Following the Legislature’s lead, the Minnesota Supreme Court has amended the rules concerning Court of Appeals briefing and opinions, amendments which became effective Aug. 1, 2020. The amendments to Rule 136 do away with “published” and “unpublished” opinions, replacing them with the new categories of “precedential” and “nonprecedential” opinions. Minn. R. Civ. App. P. 136.01 subd. 1(a). The order amending the rules also sets out some criteria for the Court of Appeals to consider in deciding whether to publish a particular decision:

In determining the written form, the panel may consider all relevant factors, including whether the opinion:

(1) establishes a new principle or rule of law or clarifies existing case law;

(2) decides a novel issue involving a constitutional provision, statute, administrative rule, or rule of court;

(3) resolves a significant or recurring legal issue;

(4) applies settled principles or controlling precedent;

(5) involves an atypical factual record or procedural history;

(6) includes an issue pending before the United States Supreme Court or the Minnesota Supreme Court; or

(7) warrants a particular form based on the parties’ arguments, including, but not limited to, the parties’ statements allowed by Rule 128.02, subd. l(f).

Minn. R. Civ. App. P. 136.01 subd. 1(b).

The amended rule also succinctly states what has been the practice in recent years concerning the citation of unpublished opinions—they may be cited, but only as persuasive authority. They are binding only as law of the case, or for purposes of res judicata or collateral estoppel. Minn. R. Civ. App. P. 136.01 subd. 1(c).

The most notable part about this effort to address unpublished opinions is a new rule provision permitting the parties, at their option, to brief whether a decision should be published. “[A] party may include an optional statement as to whether the court’s opinion should be precedential, nonprecedential, or an order opinion, and the party’s reasons.” Minn. R. Civ. App. P. 128.02 subd. 1(f). Other courts addressing the question of publication frequently require such a statement. E.g. WI R. App. P. 809.19(1)(c) (appellant’s brief must contain “a statement as to whether the opinion should be published”). It seems likely that every appellant will be inclined to argue for publication, on the theory that their case is important, while most respondents are likely to argue against publication by asserting that the case below was rightly decided, and either based on well-established law or is limited to its specific facts. Of course, only time will tell if the bar reacts to this permissive approach as expected.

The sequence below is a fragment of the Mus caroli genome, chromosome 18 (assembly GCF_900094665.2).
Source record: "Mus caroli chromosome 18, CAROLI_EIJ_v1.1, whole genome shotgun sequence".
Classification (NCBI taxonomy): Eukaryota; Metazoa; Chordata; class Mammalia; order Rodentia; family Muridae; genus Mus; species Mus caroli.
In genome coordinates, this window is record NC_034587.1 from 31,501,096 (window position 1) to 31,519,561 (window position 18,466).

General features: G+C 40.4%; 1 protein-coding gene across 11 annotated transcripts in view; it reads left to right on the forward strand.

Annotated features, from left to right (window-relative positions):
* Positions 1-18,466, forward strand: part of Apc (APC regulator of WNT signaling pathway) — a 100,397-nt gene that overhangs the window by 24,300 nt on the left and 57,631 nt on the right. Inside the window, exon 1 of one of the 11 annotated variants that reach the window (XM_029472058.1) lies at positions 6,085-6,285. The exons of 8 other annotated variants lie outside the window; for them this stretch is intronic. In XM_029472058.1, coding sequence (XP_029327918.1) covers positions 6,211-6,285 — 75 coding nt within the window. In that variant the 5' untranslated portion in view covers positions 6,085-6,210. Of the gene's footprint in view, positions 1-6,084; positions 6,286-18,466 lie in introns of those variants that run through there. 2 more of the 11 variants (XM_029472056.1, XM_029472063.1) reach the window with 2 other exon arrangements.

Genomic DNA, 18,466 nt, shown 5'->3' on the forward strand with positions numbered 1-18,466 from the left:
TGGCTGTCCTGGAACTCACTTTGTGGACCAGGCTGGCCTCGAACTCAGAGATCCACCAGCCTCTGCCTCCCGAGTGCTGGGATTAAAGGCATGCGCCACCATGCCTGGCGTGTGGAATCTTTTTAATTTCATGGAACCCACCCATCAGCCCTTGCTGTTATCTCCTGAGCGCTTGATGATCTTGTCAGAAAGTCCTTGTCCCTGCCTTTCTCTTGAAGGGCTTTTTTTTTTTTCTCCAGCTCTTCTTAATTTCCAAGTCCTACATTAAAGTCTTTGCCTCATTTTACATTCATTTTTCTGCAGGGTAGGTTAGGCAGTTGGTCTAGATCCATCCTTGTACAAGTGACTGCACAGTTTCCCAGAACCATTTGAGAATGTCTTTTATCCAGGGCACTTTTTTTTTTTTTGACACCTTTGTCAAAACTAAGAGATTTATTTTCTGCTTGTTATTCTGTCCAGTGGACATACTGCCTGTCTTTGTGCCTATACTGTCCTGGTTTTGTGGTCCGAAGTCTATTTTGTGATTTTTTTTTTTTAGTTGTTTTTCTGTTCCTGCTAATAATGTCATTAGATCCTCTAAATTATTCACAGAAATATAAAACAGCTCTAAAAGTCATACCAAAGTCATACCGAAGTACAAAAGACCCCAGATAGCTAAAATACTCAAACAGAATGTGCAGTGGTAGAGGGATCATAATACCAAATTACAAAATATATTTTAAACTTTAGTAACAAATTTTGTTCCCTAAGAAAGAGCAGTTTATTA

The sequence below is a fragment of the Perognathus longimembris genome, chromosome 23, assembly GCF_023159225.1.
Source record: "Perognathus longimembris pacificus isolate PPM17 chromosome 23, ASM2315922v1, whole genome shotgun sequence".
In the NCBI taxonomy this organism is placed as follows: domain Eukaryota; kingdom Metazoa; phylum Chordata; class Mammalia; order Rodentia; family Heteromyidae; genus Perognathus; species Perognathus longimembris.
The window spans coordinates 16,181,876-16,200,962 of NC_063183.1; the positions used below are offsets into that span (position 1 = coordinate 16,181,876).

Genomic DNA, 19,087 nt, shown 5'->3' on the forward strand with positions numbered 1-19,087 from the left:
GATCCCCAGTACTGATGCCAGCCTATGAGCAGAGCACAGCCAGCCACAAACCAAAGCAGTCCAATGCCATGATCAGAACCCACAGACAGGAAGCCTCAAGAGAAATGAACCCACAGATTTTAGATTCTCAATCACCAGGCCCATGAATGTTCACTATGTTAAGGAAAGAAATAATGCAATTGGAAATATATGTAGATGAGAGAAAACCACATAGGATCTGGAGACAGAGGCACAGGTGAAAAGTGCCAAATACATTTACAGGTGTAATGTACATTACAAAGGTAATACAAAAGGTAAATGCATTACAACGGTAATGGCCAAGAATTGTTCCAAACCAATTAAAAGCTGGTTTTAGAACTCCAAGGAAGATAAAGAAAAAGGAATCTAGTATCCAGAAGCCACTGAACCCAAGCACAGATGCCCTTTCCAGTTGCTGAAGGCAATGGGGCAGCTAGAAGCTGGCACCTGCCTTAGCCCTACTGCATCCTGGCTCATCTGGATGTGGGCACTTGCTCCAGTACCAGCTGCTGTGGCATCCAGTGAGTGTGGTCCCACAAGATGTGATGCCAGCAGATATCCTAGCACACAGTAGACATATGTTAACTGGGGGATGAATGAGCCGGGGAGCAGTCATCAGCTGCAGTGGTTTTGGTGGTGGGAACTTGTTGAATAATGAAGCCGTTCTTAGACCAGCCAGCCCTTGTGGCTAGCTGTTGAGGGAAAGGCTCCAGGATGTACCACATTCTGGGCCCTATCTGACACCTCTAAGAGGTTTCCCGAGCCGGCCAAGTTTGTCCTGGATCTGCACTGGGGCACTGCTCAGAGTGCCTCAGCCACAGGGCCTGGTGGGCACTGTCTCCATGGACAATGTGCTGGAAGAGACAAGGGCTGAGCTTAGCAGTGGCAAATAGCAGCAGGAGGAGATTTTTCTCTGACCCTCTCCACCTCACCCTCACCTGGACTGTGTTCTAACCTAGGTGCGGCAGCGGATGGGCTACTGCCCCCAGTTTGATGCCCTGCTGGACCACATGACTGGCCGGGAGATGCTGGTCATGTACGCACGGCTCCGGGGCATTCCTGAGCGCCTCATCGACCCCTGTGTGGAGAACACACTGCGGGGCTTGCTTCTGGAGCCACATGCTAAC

Do the new rules increase clarity about the value of unpublished opinions for both judges and lawyers? Probably. And while lawyers in any particular case may be unlikely to anguish over the decision to urge publication or to oppose it, the rule amendment adds a little bit more order, and more certainty, to the appellate process. In that light, though it was a long time coming, it’s hard to say that the rule amendment doesn’t make sense.

Eric J. Magnuson is a partner at Robins Kaplan LLP and served as Chief Justice of the Minnesota Supreme Court from 2008 to 2010. He has more than 35 years of experience practicing law and he focuses his practice almost exclusively in appellate courts. Geoffrey Kozen is an associate at Robins Kaplan.